Has America Become a Self-Serve Nation?

Jun 06, 2013

When consumers tell store associates they don’t need any help, they mean it. According to new research by Cisco, consumers prefer doing it themselves when it comes to buying at retail.

According to the global survey of consumers, 52 percent prefer self-checkouts to those with cashiers, viewing it as a quicker way to pay for their purchases and go. Here in the U.S., 43 percent of consumers prefer self-checkouts.

Younger consumers were more inclined to self-checkout than their elders. Fifty-seven percent of consumers 18-29 prefer self-checkout, compared to 55 percent of those between 30 and 49 and 45 percent of people 50+.

Sixty-one percent are "open to shopping" in fully automated stores that dispense products through vending units and provide kiosks to deliver virtual customer service. Forty-two percent of respondents said they’d prefer these types of stores versus traditional retail outlets.

A RetailWire poll in March found that 71 percent thought retail would shift "somewhat" or "much more" toward self-service models.

Consumers are also open to automating repeat purchases. Forty-nine percent said they would be up to using an engine to restock products such as milk in their refrigerators.

Do you believe that a significant percentage of Americans are ready to shop in fully automated retail environments? What is behind this trend and is fully self-serve an operating model that you expect retailers to pursue in the years ahead?

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22 Comments on "Has America Become a Self-Serve Nation?"

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Ralph Jacobson

This conversation should include deeper discussion around the segments of retail, like grocery, where self-serve has taken hold. I think other segments have a few years to go before widespread adoption is the norm.

The other issue is service during the shopping experience. Even in grocery, where typically helpful employees are difficult to find in the center store, shoppers like to have service available when needed. In the fresh departments, service still remains critical.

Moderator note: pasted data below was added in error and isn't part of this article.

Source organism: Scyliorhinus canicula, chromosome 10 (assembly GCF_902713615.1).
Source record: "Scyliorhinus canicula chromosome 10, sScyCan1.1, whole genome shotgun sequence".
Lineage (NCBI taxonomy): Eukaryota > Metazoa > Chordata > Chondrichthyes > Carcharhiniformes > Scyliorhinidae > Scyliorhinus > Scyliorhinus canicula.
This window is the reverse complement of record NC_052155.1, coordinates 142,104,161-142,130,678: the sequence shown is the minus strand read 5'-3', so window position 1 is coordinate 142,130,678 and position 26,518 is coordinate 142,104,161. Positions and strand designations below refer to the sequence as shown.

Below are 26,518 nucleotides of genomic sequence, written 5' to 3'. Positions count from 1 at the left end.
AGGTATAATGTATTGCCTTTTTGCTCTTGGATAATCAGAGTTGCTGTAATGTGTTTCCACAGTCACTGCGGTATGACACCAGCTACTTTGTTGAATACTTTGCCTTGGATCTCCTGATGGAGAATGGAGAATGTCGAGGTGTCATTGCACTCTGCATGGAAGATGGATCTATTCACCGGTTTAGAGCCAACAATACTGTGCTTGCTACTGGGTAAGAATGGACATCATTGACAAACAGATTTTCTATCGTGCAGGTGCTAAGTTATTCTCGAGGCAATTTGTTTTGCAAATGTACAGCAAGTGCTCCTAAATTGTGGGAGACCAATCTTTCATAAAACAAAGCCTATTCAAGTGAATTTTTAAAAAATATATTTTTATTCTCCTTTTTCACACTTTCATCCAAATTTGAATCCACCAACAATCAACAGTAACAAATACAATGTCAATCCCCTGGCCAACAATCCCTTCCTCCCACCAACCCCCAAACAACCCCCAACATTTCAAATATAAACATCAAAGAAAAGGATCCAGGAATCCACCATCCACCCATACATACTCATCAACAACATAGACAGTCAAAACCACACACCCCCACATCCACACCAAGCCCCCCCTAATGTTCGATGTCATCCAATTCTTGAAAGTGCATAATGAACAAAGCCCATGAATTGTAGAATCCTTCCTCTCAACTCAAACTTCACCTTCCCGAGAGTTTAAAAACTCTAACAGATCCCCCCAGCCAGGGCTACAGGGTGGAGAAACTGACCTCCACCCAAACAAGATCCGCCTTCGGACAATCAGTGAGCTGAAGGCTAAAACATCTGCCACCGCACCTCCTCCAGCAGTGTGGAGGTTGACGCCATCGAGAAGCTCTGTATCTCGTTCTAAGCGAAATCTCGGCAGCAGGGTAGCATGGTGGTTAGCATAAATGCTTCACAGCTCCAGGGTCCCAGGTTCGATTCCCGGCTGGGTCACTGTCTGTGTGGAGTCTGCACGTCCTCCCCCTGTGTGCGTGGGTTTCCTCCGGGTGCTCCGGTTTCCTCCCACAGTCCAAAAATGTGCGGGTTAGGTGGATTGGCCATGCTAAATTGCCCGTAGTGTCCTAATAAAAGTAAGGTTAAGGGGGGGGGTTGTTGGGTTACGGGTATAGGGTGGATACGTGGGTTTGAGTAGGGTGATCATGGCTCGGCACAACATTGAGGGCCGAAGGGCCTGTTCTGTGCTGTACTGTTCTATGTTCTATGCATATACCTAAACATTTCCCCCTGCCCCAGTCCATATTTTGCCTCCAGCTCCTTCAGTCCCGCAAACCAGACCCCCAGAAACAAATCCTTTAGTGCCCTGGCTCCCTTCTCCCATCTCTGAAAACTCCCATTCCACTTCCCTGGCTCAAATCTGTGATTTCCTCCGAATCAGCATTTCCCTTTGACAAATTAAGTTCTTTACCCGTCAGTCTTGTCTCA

Though, at the POS, self-checkout is huge in many markets across the US in grocery, I think that most shoppers still appreciate the human service touch when required. I believe the particular mission of the shopping trip determines the propensity to use self-checkout.

Max Goldberg

It all sounds great until consumers have a question or need something that is not readily available, then they need a human, rather than a machine. Or have consumers become too uncomfortable dealing with each other face-to-face?

We should look at the current state of retail. Have retail employees become so expendable that they are no longer needed? Is this a result of poor training or lack of knowledge about the products they sell?

There needs to be a balance between employees who possess the requisite knowledge about the products they sell and are trained to provide friendly, helpful customer service and management’s desire to cut costs.

Zel Bianco

People like the idea of shopping in a fully automated environment, but place them in a store with no attendants and watch how many people freak out. People like options and to be self-sufficient. We are comfortable relying on ourselves because we do it every day. But to have a store and not be able to ask someone about the location of a product, or interact with someone when selecting items from the deli seems odd.

Maybe we will have fewer people in stores, but to take them out completely I think is a mistake. Take a retailer like Trader Joe’s. They offer competitively priced products, pay employees a living wage, don’t have any self-check services, and no one is complaining. Sure, the lines might get long but they have a great, helpful, and knowledgeable staff that get you in and out pretty quickly.

I think these figures represent a shift in the way people interact in general — like not as many people having landlines or using voicemail — but when retailers place more emphasis on how to service customers, rather than what they can strip out, you might get a different responses.

Ian Percy

Might the question really be: “Are consumers resigned to self-service and self-checkout because human service adds virtually nothing?”

Is all of retail destined to become like a sandwich vending machine? There is no one on earth who looks at the clock at noon and thinks “Yippee, time to get lunch at the vending machine! Can’t wait!” If there is, do not let them marry your sister.